The last World’s Fair in the U.S. happened in 1984 in New Orleans. Some say it’s an old-world expo that’s lost its glamour. The decline of the World’s Fair in the American consciousness could be a result of the “Out of sight, out of mind” paradox. But that hasn’t stopped Frederick Bush, chairman of Pavilion USA 2020, from seeking an automaker to invest in the project. He has to break ground this summer, according to the Detroit Free Press. Frederick has approached General Motors, seeking at least $5 million for the $60 million project. Getting a U.S. automaker to the show is important because the theme of this year’s expo is mobility.
Analysts pointed out to The Detroit Free Press that General Motors does well in the Middle East, and has decreed that it will be a leader in mobility, making it the most likely candidate.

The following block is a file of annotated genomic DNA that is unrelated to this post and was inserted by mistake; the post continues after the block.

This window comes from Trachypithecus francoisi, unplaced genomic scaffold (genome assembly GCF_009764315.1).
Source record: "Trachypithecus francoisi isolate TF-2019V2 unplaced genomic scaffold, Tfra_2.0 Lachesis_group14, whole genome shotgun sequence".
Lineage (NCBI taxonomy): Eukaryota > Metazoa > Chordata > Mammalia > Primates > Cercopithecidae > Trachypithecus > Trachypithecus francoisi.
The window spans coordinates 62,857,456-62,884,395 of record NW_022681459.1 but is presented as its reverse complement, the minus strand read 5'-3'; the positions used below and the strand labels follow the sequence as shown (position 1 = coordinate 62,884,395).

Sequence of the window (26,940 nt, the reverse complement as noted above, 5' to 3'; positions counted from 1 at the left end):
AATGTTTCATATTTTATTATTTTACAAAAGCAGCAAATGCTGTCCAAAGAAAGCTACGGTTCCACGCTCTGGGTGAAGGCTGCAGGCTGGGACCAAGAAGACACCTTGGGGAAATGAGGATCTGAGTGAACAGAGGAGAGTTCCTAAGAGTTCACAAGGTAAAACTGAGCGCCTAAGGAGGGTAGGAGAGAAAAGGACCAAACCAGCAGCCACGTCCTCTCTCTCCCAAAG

General Motors has confirmed it’s been approached to invest in Pavilion USA. However, the automaker remained undecided.
“We have been approached about potential involvement in the 2020 World’s Fair,” said Pat Morrissey, GM spokesman, according to the Detroit publication. “Various options for participation are currently under review.”
Automakers investing in the Dubai World’s Fair isn’t strange. Nissan paid $50 million to be the official car of the show; however, that’s not good enough for Bush who wants at least one U.S. automaker in attendance. Bush has big plans for Pavilion USA 2020, which will resemble the Guggenheim Museum and measure 60,000 square feet.
Previous World’s Fair have debuted amazing innovations such as the X-Ray, the Eiffel Tower, the first Ferris wheel, and even Belgian waffles. It was the go-to expo to see what companies and innovators were working on for the future. It only makes sense the 2020 World’s Fair focus on mobility as automakers and technology companies race to release electric and autonomous vehicles.